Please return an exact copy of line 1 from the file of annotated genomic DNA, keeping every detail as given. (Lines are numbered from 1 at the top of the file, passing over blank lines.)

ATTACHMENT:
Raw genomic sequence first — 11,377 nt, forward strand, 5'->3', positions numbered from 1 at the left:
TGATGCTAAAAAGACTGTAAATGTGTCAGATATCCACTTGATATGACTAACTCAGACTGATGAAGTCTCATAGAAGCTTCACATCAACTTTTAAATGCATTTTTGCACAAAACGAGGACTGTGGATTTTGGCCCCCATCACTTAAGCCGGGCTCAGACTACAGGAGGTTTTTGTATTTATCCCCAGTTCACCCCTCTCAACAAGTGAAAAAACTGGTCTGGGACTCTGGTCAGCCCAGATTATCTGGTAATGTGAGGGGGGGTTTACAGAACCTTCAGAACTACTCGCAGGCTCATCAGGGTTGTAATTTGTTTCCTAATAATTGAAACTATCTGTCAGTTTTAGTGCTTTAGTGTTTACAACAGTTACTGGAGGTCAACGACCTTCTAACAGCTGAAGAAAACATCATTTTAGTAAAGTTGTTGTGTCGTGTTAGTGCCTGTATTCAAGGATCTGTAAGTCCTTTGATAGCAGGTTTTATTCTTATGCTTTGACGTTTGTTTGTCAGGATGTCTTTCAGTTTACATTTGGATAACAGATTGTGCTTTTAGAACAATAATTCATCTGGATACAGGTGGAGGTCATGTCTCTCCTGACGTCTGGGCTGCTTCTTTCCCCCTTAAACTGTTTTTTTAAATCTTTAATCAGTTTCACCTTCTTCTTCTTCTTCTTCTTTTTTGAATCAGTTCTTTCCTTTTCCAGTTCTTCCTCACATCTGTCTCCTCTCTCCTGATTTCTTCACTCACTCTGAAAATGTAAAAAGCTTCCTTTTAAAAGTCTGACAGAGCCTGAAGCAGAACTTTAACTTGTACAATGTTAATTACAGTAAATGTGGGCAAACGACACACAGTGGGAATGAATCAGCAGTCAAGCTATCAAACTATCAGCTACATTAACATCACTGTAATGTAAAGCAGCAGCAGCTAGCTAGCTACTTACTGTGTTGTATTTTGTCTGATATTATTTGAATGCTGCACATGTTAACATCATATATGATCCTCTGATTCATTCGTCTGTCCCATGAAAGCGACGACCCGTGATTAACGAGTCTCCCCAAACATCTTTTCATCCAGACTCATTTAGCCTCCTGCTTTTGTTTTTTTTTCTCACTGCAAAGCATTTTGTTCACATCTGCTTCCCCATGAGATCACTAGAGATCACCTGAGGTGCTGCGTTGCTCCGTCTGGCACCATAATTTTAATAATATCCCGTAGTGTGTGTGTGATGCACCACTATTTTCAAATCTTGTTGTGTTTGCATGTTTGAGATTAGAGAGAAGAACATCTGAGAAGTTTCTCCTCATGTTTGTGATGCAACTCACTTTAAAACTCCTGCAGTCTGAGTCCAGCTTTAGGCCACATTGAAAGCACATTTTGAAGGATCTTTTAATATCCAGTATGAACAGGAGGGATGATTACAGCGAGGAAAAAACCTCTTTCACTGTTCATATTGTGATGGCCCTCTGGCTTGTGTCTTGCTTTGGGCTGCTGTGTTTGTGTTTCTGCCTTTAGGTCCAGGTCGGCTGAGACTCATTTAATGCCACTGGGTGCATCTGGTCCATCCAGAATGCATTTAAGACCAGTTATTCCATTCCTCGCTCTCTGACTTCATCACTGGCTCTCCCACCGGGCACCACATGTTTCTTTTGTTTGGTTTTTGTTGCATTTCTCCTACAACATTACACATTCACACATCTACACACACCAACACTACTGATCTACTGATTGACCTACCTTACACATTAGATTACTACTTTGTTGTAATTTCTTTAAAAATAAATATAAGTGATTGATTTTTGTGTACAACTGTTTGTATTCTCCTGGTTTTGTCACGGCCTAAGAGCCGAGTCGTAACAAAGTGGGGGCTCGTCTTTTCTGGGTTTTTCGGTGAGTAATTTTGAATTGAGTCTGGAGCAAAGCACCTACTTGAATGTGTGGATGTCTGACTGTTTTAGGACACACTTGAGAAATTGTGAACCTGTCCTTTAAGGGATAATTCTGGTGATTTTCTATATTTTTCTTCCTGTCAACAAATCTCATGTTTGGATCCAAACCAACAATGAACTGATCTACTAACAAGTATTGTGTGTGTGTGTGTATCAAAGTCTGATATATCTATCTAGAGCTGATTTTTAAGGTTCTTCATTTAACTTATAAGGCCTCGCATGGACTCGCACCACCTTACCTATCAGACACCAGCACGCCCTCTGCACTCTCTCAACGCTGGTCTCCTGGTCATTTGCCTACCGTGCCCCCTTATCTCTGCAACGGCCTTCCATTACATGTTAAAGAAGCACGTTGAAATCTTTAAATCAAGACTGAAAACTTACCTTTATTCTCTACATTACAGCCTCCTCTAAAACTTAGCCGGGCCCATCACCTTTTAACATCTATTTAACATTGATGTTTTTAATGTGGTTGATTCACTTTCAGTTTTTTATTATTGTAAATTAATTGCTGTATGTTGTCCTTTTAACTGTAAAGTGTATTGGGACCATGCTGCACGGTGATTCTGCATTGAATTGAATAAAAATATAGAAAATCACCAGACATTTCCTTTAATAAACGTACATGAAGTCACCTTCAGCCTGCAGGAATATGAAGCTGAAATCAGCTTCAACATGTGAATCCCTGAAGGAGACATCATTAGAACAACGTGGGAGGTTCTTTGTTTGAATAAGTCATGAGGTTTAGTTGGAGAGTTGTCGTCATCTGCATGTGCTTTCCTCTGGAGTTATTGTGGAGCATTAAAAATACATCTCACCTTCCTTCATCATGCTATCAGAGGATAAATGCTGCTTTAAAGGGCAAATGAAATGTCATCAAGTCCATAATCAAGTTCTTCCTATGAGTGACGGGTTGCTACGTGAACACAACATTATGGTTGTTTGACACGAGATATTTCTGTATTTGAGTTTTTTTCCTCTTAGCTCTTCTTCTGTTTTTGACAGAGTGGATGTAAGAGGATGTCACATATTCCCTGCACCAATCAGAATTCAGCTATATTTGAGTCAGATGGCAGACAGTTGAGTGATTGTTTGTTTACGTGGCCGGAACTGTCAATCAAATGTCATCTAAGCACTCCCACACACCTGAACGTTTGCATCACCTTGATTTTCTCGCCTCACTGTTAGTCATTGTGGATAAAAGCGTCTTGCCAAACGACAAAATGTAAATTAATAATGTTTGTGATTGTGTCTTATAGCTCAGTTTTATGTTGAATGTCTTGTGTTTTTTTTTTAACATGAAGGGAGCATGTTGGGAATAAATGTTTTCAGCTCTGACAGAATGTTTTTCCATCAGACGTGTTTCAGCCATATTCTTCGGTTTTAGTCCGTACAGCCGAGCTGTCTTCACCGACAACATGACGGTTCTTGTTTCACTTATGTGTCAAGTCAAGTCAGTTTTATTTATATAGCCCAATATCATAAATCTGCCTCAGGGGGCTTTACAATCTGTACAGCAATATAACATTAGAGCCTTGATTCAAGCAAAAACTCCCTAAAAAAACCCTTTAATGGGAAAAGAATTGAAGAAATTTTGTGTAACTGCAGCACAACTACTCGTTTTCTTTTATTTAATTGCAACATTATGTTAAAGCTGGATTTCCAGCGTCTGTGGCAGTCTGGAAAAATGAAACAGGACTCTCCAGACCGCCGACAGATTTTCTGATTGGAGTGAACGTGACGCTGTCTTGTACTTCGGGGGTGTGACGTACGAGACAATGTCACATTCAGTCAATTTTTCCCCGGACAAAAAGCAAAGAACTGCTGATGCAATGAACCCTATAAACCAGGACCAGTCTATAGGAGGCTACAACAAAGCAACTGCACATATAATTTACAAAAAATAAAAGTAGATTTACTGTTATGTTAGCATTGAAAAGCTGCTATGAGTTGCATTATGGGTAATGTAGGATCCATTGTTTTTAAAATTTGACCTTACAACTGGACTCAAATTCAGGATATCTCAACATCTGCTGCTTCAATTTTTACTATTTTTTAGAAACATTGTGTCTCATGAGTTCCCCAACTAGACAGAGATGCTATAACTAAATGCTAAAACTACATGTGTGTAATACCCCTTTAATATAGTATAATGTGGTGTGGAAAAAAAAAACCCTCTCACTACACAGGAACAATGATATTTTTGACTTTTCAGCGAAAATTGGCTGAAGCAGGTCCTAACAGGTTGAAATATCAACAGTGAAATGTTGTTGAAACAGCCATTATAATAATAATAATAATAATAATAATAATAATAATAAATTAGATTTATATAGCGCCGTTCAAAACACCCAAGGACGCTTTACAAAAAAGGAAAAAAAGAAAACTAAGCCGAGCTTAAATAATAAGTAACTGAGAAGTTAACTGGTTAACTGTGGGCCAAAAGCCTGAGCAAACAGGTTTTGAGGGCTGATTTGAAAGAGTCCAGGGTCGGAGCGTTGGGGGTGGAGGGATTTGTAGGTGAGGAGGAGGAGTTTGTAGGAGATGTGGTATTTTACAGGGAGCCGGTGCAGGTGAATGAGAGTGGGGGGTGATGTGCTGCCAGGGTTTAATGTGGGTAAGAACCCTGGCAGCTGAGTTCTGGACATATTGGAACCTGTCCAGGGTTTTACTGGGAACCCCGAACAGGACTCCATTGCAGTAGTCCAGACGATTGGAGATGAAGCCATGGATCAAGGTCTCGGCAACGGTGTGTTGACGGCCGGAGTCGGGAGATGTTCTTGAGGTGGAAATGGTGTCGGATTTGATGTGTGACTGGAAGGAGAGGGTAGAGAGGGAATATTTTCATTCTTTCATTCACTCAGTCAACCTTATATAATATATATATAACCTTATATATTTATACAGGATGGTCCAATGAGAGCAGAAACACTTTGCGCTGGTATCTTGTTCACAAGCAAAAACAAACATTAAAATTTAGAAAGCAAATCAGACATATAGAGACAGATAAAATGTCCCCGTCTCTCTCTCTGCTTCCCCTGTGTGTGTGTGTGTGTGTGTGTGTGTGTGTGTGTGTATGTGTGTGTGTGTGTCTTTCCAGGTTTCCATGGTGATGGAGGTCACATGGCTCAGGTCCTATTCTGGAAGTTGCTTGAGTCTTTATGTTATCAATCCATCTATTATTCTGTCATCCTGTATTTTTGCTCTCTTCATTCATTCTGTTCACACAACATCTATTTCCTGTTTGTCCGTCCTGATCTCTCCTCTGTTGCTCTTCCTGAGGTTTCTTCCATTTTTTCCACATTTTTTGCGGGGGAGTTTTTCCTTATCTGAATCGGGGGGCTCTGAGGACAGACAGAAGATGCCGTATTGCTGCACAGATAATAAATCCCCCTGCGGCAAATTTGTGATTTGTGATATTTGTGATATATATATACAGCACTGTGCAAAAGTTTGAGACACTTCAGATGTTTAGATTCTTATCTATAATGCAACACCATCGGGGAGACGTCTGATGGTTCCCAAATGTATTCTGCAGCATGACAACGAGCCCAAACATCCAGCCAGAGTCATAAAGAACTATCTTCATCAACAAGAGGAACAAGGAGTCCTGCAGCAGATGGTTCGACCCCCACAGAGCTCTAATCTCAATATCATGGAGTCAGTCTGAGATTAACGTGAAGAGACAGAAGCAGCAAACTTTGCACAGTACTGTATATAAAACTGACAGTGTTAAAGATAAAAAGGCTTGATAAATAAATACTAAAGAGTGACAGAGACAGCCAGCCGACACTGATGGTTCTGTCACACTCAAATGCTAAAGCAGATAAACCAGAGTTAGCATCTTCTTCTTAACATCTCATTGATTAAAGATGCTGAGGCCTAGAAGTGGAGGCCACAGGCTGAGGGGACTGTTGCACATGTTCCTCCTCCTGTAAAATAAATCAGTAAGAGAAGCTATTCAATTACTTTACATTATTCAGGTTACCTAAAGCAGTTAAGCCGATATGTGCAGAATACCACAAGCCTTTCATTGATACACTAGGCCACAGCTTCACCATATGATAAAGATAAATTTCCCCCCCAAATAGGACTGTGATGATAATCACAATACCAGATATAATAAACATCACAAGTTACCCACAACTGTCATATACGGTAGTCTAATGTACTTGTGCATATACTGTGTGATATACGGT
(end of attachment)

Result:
Raw genomic sequence first — 11,377 nt, forward strand, 5'->3', positions numbered from 1 at the left: